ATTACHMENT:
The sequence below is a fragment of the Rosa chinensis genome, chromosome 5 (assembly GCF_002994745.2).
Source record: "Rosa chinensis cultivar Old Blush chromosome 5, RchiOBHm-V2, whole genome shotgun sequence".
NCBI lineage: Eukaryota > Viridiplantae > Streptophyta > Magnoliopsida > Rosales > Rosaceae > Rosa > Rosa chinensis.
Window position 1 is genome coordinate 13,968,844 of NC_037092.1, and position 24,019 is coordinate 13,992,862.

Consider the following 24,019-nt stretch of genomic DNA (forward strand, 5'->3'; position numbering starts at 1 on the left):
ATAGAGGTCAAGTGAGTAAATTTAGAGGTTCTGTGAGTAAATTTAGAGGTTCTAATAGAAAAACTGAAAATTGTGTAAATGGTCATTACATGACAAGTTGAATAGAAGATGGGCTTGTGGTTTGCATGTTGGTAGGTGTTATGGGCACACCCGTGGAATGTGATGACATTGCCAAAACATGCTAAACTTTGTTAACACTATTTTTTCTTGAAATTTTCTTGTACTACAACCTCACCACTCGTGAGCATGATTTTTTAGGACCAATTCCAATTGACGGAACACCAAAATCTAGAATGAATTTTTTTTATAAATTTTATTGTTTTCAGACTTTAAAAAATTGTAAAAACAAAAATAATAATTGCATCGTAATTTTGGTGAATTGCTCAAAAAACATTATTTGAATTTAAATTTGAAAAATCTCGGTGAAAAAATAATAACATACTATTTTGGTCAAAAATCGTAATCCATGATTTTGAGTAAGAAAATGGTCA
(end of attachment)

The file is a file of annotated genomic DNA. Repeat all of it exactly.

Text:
The sequence below is a fragment of the Rosa chinensis genome, chromosome 5 (assembly GCF_002994745.2).
Source record: "Rosa chinensis cultivar Old Blush chromosome 5, RchiOBHm-V2, whole genome shotgun sequence".
NCBI lineage: Eukaryota > Viridiplantae > Streptophyta > Magnoliopsida > Rosales > Rosaceae > Rosa > Rosa chinensis.
Window position 1 is genome coordinate 13,968,844 of NC_037092.1, and position 24,019 is coordinate 13,992,862.

Consider the following 24,019-nt stretch of genomic DNA (forward strand, 5'->3'; position numbering starts at 1 on the left):
ATAGAGGTCAAGTGAGTAAATTTAGAGGTTCTGTGAGTAAATTTAGAGGTTCTAATAGAAAAACTGAAAATTGTGTAAATGGTCATTACATGACAAGTTGAATAGAAGATGGGCTTGTGGTTTGCATGTTGGTAGGTGTTATGGGCACACCCGTGGAATGTGATGACATTGCCAAAACATGCTAAACTTTGTTAACACTATTTTTTCTTGAAATTTTCTTGTACTACAACCTCACCACTCGTGAGCATGATTTTTTAGGACCAATTCCAATTGACGGAACACCAAAATCTAGAATGAATTTTTTTTATAAATTTTATTGTTTTCAGACTTTAAAAAATTGTAAAAACAAAAATAATAATTGCATCGTAATTTTGGTGAATTGCTCAAAAAACATTATTTGAATTTAAATTTGAAAAATCTCGGTGAAAAAATAATAACATACTATTTTGGTCAAAAATCGTAATCCATGATTTTGAGTAAGAAAATGGTCA